Somehow it’s a month since I posted about my CENDARI research project (in Moving forward: modelling and indexing WWI battalions) on this site. That probably reflects the rhythm of the project – less trying to work out what I want to do and more getting on with doing it. A draft post I started last month simply said, ‘A lot of battalions were involved in World War One’. I’ll do a retrospective post soon, and here’s a quick summary of on-going work.
First, a quick recap. My project has two goals – one, to collect a personal narrative for each battalion in the Allied armies of the First World War; two, to create a service that would allow someone to ask ‘where was a specific battalion at a specific time?’. Together, they help address a common situation for people new to WWI history who might ask something like ‘I know my great-uncle was in the 27th Australian battalion in March 1916, where would he have been and what would he have experienced?’.
I’ve been working on streamlining and simplifying the public-facing task of collecting a personal narrative for each battalion, and have written a blog post, Help collect soldiers’ experiences of WWI in their own words, that reduces it to three steps:
- Take one of the diaries, letters and memoirs listed on the Collaborative Collections wiki, and
- Match its author with a specific regiment or battalion.
- Send in the results via this form.
If you know of a local history society, family historian or anyone else who might be interested in helping, please send them along to this post: Help collect soldiers’ experiences of WWI in their own words.
Work on specifying the relevant data structures to support a look-up service to answer questions about a specific units location and activities at a specific time largely moved to the wiki:
- Talk:British battalions and regiments in World War I
- Talk:British Army Hierarchies
- Template talk:Battalion – what information should be recorded on every battalion/unit page?
- Template talk:Infobox command structure – what structured data should be recorded about military hierarchies?
- Template talk:Infobox theatre of war/doc – what structured data should be recorded about a unit’s activities and engagements in the war?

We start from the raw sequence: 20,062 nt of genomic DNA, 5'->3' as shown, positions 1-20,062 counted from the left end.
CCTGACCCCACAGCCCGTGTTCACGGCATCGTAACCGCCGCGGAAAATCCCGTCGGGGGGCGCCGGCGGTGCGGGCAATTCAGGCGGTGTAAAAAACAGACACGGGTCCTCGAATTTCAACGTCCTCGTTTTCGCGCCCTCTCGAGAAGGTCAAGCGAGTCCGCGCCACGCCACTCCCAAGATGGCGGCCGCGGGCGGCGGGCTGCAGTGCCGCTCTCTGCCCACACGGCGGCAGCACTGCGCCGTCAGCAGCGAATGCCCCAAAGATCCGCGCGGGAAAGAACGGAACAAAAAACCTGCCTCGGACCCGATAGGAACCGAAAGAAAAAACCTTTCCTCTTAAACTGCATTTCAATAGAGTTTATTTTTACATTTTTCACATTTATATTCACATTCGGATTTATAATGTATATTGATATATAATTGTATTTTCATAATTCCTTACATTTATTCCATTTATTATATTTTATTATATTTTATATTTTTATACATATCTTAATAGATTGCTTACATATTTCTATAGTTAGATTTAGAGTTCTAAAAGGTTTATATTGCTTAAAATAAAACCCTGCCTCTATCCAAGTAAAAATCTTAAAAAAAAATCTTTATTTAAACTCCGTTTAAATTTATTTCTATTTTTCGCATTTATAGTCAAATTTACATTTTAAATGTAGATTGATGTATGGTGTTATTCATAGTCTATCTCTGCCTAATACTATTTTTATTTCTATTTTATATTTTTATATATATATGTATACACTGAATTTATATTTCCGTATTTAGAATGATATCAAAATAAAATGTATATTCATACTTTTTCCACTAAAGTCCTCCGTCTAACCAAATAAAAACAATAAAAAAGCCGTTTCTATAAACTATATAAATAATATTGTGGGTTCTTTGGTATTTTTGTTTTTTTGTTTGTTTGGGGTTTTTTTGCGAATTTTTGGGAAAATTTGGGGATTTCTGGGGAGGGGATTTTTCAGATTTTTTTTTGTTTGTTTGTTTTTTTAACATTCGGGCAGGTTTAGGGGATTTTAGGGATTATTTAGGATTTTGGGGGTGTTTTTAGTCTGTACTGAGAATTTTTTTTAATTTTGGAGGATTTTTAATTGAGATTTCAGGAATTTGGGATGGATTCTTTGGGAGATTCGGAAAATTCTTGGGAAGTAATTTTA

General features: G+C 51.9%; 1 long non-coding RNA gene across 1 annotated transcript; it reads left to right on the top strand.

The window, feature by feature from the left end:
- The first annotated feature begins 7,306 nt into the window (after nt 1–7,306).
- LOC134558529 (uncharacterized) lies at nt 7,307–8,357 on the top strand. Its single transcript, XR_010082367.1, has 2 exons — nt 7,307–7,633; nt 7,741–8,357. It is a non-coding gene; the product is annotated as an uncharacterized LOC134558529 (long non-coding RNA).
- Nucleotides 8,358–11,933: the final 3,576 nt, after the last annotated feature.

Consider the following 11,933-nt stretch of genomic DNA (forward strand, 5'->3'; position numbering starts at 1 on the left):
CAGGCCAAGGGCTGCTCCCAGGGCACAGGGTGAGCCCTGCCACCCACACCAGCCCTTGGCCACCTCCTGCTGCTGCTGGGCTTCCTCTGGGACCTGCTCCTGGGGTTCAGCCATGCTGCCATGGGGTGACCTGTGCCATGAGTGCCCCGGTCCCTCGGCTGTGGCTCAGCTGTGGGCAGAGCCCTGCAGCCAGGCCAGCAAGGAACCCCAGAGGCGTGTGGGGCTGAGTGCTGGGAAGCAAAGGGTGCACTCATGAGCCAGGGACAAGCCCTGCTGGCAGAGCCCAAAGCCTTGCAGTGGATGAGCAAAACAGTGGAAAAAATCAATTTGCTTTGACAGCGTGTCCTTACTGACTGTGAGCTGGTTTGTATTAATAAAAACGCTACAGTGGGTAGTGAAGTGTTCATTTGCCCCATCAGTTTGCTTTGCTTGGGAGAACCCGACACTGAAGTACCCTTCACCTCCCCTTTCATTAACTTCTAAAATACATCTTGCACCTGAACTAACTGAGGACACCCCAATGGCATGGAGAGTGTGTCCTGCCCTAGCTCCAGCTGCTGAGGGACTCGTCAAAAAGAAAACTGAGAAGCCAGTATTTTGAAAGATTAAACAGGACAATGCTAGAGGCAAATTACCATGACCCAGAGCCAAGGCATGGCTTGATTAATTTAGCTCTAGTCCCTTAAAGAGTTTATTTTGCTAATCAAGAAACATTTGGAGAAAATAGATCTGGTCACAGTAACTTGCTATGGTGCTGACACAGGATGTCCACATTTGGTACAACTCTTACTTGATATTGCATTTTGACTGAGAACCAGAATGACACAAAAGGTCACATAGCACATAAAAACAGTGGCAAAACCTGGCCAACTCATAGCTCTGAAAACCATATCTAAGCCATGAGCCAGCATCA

- Template talk:Infobox military unit – what structured data should be recorded about a battalion/unit?
Populating the list of battalions and other units has been a huge task in itself, partly because very few cultural institutions have definitive lists of units they can (or want to) share, but it’s necessary to support both core goals. I’ve been fortunate to have help (see ‘Thanks and recent contributions’ on ‘How you can help‘) but the task is on-going so get in touch if you can help!
So there are three different ways you can help with ‘In their own words: collecting experiences of the First World War’:
- collect diaries linked to specific battalions;
- help check or complete the lists of Australian battalions, British battalions and regiments, Canadian battalions and regiments, Indian battalions, Italian battalions and New Zealand battalions in World War;
- review and contribute to the data structures needed to record information about military units in the Talk and Template pages above
Finally, last week I was in New Zealand to give a keynote on this work at the National Digital Forum. The video for ‘Collaborative collections through a participatory commons‘ is online, so you can catch up on the background for my project if you’ve got 40 minutes or so to spare. Should you be in Dublin, I’m giving a talk on ‘A pilot with public participation in historical research: linking lived experiences of the First World War’ at the Trinity Long Room Hub today (thus the poster).
And if you’ve made it this far, perhaps you’d like to apply for a CENDARI Visiting Research Fellowships 2015 yourself?